A bit of a cross-title one, but the fact that Swerve isn't actually best friends with Blurr is actually foreshadowed in the RID comics when you realize that despite apparently being such great friends, Blurr never talks about or mourns Swerve's apparent passing with the rest of the Lost Light crew, or ever mentions him to Ironhide while being talked into reopening Maccadams.
The flashback in issue 15 will make a lot more sense if you reread it after what you learn in later in the issue and in issue 17. You're witnessing Overlord's birth.
Tailgate's green inner energon from issue 12— is because its curdled up from the cybernecrosis, as Ratchet points out.
Whirl overdosed on Berzerker Buttons and flipped out when someone asked him the time. Whirl was a watchmaker, a job that he enjoyed until the empurata it seems to be his Berserk Button.
Everything about Ultra Magnus, after he reveals that he's Minimus Ambus.
The conversation between Swerve and Ultra Magnus in issue 13 foreshadows a lot of developments about the characters that come up later. Ultra Magnus actually straight up admits to working for Chief Justice Tyrest at one point, but because he's drunk and he doesn't say Tyrest's name, Swerve just ignores him.
Issue 16, with all the close calls Ultra Magnus goes through makes us rewatch all the previous issues, as it gives us Ultra Magnus' Freudian Excuse for being the bot he is, as in, no smiles, no funny quips, hating dirt and crooked autobot badges. Turns out it was all a Red Herring after Issue 18 and 19 flip all that and reveal that Ultra Magnus is a Legacy Character, and we were actually watching the death of an Ultra Magnus every single time!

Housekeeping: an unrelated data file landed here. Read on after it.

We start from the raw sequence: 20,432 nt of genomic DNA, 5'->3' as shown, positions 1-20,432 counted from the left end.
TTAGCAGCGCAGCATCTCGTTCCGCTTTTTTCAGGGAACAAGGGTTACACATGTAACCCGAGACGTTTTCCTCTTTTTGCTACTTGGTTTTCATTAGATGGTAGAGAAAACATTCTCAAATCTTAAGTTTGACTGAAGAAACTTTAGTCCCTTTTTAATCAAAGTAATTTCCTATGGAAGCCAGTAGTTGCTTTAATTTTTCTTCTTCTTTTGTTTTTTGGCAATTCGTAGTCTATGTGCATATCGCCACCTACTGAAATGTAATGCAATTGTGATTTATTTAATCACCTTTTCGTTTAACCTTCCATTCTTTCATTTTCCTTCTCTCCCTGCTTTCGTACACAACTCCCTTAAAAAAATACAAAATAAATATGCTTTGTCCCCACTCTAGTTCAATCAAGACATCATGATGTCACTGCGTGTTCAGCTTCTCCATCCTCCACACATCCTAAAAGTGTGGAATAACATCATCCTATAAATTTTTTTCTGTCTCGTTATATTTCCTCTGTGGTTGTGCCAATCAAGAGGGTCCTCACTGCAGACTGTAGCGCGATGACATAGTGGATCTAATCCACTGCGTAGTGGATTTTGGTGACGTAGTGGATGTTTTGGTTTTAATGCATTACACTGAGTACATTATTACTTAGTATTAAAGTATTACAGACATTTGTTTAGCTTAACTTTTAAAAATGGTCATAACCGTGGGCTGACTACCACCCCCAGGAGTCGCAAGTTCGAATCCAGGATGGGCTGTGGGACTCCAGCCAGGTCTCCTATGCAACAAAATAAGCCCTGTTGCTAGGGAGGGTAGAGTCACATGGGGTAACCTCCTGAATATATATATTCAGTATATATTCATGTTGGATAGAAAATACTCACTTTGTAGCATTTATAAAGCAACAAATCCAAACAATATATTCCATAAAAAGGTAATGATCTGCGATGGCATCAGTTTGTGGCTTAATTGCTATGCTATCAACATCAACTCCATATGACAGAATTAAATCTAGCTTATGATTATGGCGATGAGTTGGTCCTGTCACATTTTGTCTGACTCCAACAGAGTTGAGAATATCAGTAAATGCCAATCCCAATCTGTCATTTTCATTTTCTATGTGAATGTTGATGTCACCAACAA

A comment Skid made on Ultra Magnus, about remembering him to be more cheerful in the past. That's because it was a different "Ultra Magnus".
Skids:Well, I think it's sad. The Ultra Magnus I remember was always so cheerful. He'd make all these little quips whilst bludgeoning you over the head and dragging you to the cells...
In issue 2, Skids notes that he feels like he's running away or escaping from something. As Chromedome later notes, he wasn't experiencing the need to run away, he was trying to remember Getaway.
Tailgate's naïve behavior makes a lot more sense when we learn in issue 21, that he's only two weeks old mentally. It most likely also explains why his subsconsciously-generated holomatter avatar back in issue #13 was an infant.
Issue 14 has Tailgate crafting something, with Hoist and Skids trying to figure out what it is. Issue 21 reveals it's Cyclonus' missing horn.